Flushing Town Hall and it's house-band hold its second virtual jazz jam through Zoom video-conferencing in mid-May. The jam attracted performers from around the world including the American West and Europe.


Flushing Town Hall has been holding “virtual” jazz jams through video-conferencing for jazz fans and players to congregate while following social distancing measures.

Despite the social distancing measures, Carol Sudhalter, the director of the FTH house band, and her colleagues have been connecting with jazz performers worldwide to bring jazz into people’s living rooms. 

Sudhalter said the first jam in mid-April was “fabulous” and that the second jam, which was held mid-May, was more organized and had more people attend. 

A source familiar with the jam said that while the first installment attracted about 600 viewers, the sound production wasn’t great, so for the second jam held in mid-May they would be pre-recording all the compositions for easier playback. 

The first performance taught the group what they needed to fix for future performances.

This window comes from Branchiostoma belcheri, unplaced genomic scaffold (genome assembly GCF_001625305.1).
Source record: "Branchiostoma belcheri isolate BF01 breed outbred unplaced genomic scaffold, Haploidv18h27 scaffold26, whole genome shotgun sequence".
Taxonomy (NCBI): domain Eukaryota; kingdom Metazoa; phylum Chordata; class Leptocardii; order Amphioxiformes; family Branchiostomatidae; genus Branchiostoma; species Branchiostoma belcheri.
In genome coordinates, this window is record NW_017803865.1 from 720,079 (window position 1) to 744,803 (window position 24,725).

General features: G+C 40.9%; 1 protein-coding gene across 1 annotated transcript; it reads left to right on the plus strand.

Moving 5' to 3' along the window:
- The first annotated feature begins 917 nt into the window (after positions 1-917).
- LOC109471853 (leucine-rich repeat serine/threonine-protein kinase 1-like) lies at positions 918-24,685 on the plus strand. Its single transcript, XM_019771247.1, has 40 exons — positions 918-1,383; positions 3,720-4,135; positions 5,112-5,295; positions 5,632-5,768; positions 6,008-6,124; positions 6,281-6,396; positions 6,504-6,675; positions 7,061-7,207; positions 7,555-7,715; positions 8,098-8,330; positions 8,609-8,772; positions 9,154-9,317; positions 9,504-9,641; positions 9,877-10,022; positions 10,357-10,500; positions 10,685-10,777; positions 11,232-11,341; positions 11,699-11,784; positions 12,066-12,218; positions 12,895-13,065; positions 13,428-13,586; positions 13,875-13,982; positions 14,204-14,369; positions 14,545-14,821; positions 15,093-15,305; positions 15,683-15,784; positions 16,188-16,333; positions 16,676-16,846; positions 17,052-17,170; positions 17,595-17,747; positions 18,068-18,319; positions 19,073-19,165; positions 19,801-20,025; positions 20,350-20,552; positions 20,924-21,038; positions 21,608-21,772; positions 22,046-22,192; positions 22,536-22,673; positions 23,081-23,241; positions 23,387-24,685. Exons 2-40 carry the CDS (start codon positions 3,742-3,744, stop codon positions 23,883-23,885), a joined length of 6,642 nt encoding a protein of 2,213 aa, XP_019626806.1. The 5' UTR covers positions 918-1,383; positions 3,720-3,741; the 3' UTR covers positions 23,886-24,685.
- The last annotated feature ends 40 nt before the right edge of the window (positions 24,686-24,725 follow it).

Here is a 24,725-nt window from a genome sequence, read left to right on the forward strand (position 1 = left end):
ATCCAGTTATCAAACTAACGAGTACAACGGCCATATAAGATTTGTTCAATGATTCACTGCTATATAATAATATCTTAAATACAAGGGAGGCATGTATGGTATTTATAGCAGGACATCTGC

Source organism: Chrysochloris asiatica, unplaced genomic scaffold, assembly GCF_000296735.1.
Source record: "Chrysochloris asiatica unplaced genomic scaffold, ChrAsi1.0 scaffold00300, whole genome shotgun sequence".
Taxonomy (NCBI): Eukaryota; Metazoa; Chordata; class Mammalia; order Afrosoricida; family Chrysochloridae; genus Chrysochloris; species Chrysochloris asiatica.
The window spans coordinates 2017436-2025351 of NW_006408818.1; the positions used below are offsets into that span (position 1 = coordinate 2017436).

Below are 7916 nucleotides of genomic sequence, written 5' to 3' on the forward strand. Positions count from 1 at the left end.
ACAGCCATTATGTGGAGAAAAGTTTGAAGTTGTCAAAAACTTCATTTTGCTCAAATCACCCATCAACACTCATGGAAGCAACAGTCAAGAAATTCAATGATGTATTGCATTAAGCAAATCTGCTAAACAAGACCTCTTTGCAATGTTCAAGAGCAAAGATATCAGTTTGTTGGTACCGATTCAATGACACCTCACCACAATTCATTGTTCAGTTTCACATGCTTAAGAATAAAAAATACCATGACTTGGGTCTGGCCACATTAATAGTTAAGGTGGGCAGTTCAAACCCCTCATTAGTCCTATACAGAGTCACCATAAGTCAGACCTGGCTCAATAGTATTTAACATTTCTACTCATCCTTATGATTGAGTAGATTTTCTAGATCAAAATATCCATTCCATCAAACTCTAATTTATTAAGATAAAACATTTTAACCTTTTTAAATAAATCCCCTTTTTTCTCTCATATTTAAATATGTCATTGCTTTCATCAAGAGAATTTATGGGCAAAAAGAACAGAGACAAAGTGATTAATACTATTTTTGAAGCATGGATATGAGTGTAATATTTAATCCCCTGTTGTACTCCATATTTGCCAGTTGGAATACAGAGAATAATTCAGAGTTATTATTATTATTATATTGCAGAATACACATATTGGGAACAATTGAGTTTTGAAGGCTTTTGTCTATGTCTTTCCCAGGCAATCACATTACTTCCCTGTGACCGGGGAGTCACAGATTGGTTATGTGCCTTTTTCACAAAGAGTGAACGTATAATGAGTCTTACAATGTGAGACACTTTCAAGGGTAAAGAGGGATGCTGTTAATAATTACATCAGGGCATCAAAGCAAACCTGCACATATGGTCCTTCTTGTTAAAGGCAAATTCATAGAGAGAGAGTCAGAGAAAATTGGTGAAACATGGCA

Being able to bring performers in from around the country and around the world is one advantage of the online showcase, Sudhalter said in a previous interview with QNS. 

“That’s the one advantage that we cannot do at the live jam,” said Sudhalter. 

If the jams were in-person only people from the area would be able to participate, she said. 

The second jam featured performances from people around the New York area but also as far as Europe and New Zealand. 

The group finds its viewers through social media including Facebook, where the first and second performances can currently be viewed. 

The second jam focused on Louis Armstrong’s legacy and featured music of his. The Flushing Town Hall house band is funded by the Louis Armstrong Educational Foundation, Inc.

The next jazz jam is currently scheduled for Wednesday, June 10, at 7 p.m. Viewers can attend through Zoom

Performers hoping to share their music can reach out to education@flushingtownhall.org and mention the name of a three- to four-minute piece to share. 

Up to 20 performers can play their music during a performance and the group asks that if a performer played at the April or May jams to not apply for this jam because it is working on a rotating basis.


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